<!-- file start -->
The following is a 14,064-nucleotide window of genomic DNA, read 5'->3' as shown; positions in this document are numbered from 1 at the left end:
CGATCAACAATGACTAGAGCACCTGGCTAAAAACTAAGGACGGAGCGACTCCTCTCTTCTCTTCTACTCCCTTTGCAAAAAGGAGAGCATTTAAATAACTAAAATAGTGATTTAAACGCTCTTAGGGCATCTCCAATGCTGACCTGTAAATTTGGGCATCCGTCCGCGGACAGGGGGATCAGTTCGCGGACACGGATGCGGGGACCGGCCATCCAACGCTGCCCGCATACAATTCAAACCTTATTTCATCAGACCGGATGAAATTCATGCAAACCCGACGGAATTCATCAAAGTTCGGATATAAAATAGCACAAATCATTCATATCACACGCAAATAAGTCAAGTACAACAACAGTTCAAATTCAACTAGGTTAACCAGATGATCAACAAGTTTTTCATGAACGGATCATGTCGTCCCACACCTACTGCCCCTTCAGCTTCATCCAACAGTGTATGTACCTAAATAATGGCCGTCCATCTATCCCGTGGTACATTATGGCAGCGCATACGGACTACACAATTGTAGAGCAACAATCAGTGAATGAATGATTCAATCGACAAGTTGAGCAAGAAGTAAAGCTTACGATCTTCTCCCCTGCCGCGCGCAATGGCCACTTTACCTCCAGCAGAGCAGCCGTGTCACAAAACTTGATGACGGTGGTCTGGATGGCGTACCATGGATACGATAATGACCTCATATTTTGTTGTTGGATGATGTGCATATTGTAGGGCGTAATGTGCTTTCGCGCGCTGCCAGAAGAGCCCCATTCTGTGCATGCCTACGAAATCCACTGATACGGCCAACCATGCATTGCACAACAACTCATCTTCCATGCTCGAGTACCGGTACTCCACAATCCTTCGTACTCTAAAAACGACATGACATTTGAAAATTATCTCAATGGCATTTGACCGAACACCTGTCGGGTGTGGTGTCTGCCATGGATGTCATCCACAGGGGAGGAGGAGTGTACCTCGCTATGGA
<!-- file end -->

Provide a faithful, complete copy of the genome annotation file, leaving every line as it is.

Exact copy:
The following is a 14,064-nucleotide window of genomic DNA, read 5'->3' as shown; positions in this document are numbered from 1 at the left end:
CGATCAACAATGACTAGAGCACCTGGCTAAAAACTAAGGACGGAGCGACTCCTCTCTTCTCTTCTACTCCCTTTGCAAAAAGGAGAGCATTTAAATAACTAAAATAGTGATTTAAACGCTCTTAGGGCATCTCCAATGCTGACCTGTAAATTTGGGCATCCGTCCGCGGACAGGGGGATCAGTTCGCGGACACGGATGCGGGGACCGGCCATCCAACGCTGCCCGCATACAATTCAAACCTTATTTCATCAGACCGGATGAAATTCATGCAAACCCGACGGAATTCATCAAAGTTCGGATATAAAATAGCACAAATCATTCATATCACACGCAAATAAGTCAAGTACAACAACAGTTCAAATTCAACTAGGTTAACCAGATGATCAACAAGTTTTTCATGAACGGATCATGTCGTCCCACACCTACTGCCCCTTCAGCTTCATCCAACAGTGTATGTACCTAAATAATGGCCGTCCATCTATCCCGTGGTACATTATGGCAGCGCATACGGACTACACAATTGTAGAGCAACAATCAGTGAATGAATGATTCAATCGACAAGTTGAGCAAGAAGTAAAGCTTACGATCTTCTCCCCTGCCGCGCGCAATGGCCACTTTACCTCCAGCAGAGCAGCCGTGTCACAAAACTTGATGACGGTGGTCTGGATGGCGTACCATGGATACGATAATGACCTCATATTTTGTTGTTGGATGATGTGCATATTGTAGGGCGTAATGTGCTTTCGCGCGCTGCCAGAAGAGCCCCATTCTGTGCATGCCTACGAAATCCACTGATACGGCCAACCATGCATTGCACAACAACTCATCTTCCATGCTCGAGTACCGGTACTCCACAATCCTTCGTACTCTAAAAACGACATGACATTTGAAAATTATCTCAATGGCATTTGACCGAACACCTGTCGGGTGTGGTGTCTGCCATGGATGTCATCCACAGGGGAGGAGGAGTGTACCTCGCTATGGA